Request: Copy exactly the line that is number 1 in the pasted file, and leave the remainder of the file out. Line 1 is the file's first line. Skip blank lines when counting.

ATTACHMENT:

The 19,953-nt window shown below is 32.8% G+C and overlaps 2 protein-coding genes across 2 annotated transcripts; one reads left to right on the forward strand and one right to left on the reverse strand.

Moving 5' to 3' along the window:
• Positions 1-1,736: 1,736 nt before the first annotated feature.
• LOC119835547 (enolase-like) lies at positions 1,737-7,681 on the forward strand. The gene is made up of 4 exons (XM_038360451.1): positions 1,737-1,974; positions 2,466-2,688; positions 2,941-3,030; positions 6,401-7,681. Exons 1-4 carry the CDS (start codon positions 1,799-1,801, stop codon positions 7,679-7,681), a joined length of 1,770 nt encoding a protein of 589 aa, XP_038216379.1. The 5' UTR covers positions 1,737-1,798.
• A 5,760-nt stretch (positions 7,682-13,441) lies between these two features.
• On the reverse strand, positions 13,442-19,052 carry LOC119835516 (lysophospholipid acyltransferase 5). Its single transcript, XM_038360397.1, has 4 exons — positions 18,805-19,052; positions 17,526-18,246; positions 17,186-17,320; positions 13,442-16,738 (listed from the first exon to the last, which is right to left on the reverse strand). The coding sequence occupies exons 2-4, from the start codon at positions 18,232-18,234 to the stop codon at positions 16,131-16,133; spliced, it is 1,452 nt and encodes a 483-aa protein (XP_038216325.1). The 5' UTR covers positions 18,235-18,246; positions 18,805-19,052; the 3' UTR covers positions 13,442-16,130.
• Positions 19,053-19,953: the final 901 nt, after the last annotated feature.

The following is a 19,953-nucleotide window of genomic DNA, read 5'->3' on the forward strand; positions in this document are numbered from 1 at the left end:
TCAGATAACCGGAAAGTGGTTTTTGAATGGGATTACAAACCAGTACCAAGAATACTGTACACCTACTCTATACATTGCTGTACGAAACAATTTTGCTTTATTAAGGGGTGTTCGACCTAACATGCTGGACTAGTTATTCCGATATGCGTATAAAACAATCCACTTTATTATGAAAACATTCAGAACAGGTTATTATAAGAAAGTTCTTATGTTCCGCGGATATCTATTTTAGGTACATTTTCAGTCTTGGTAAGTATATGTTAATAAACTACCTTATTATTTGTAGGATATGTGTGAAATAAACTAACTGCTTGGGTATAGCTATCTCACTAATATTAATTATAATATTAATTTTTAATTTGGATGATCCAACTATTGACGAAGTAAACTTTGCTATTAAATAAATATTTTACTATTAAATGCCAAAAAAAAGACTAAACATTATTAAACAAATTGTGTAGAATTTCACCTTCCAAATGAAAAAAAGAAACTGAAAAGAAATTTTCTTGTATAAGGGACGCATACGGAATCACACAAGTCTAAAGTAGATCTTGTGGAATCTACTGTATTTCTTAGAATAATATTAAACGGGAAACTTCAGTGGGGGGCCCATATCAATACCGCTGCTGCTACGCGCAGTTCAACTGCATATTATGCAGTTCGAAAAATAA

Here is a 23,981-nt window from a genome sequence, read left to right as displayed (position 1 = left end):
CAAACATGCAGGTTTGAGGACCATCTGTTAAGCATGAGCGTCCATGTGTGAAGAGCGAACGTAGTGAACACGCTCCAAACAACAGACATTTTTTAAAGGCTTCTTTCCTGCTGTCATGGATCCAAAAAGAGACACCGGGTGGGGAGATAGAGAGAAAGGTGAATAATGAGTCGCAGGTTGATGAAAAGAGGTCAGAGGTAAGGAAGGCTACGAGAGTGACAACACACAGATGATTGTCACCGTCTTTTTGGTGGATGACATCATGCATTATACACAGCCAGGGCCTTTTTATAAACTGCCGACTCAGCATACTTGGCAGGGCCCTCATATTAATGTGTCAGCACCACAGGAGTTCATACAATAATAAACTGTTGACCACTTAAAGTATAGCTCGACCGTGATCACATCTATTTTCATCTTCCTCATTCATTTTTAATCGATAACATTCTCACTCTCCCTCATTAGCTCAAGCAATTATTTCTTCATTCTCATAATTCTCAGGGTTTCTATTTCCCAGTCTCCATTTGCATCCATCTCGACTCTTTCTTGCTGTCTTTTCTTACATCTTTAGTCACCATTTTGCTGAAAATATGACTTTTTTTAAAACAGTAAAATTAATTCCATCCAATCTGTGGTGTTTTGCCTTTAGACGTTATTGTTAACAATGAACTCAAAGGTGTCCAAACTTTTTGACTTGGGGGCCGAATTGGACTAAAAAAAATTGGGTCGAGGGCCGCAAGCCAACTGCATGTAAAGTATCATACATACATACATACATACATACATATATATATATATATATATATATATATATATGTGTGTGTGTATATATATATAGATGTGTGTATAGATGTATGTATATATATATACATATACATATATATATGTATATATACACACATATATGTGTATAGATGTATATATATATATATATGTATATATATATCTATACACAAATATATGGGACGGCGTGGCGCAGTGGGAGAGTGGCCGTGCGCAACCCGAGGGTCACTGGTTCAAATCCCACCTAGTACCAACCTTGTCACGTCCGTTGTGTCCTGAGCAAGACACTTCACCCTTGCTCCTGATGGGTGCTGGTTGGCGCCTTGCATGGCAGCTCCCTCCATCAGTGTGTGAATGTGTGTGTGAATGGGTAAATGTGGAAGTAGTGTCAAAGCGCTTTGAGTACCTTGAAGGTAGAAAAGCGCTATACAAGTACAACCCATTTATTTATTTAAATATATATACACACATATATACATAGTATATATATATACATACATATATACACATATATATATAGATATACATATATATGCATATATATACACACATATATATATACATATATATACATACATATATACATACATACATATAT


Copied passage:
The 19,953-nt window shown below is 32.8% G+C and overlaps 2 protein-coding genes across 2 annotated transcripts; one reads left to right on the forward strand and one right to left on the reverse strand.